Currently, there is a per-country cap on employment-based green cards. In other words, there is the same set number of these green cards available for immigrants from each country. It does not matter how big the country is or how many immigrants from that country are currently living and working legally in the United States. The same number of these green cards are available for immigrants from Greenland as are available for immigrants from India or China.
According to Congress member Kevin Yoder, this has created a nearly impenetrable backlog for immigrants from certain countries, while immigrants from other countries have a much shorter wait to obtain permanent residence. In hopes of solving the problem, he has introduced H.R. 392, the Fairness for High-Skilled Immigrants Act.
Massive Backlogs For Immigrants From Certain Countries
In an interview with Forbes, Yoder illustrates the problem by focusing on Indian immigrants. 140,000 employment-based green cards are issued each year. That breaks down to about 9,800 per country. While that may be fine for immigrants from some countries, there may be up to 2 million Indian immigrants in the United States right now. The backlog for Indian immigrants is not a matter of two or three years, but two or three decades. The wait is so long that their children are aging out, becoming adults and having to apply for visas of their own if they want to stay in the country.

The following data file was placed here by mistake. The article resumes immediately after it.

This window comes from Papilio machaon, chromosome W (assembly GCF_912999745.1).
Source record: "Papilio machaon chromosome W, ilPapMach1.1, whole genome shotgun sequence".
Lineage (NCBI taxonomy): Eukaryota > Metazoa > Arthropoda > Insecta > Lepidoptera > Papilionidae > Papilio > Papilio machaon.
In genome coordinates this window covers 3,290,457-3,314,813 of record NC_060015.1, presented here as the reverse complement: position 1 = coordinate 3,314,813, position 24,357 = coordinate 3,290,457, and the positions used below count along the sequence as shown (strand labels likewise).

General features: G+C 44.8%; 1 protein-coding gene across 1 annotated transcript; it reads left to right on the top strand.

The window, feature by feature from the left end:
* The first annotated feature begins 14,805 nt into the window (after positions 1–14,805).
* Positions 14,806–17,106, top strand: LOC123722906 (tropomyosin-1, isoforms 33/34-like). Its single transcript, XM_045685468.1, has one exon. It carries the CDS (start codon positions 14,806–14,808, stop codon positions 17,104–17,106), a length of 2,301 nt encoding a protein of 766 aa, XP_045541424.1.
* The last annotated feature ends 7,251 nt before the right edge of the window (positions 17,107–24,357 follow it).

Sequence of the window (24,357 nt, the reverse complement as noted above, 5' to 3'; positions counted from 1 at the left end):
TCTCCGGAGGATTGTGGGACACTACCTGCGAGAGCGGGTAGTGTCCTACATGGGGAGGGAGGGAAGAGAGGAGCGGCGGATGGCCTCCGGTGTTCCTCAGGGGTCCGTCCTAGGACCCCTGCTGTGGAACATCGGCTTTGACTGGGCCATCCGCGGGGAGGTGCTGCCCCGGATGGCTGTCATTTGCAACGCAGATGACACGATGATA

Instead, the Fairness for High-Skilled Immigrants Act proposes to do away with the per-country caps and move to a first-come, first-served, merit-based approach.
Will this be a positive move? How will it impact immigrants from countries without substantial backlogs? Only time will tell. The bill is currently making its way through the legislature but seems to have amassed substantial support.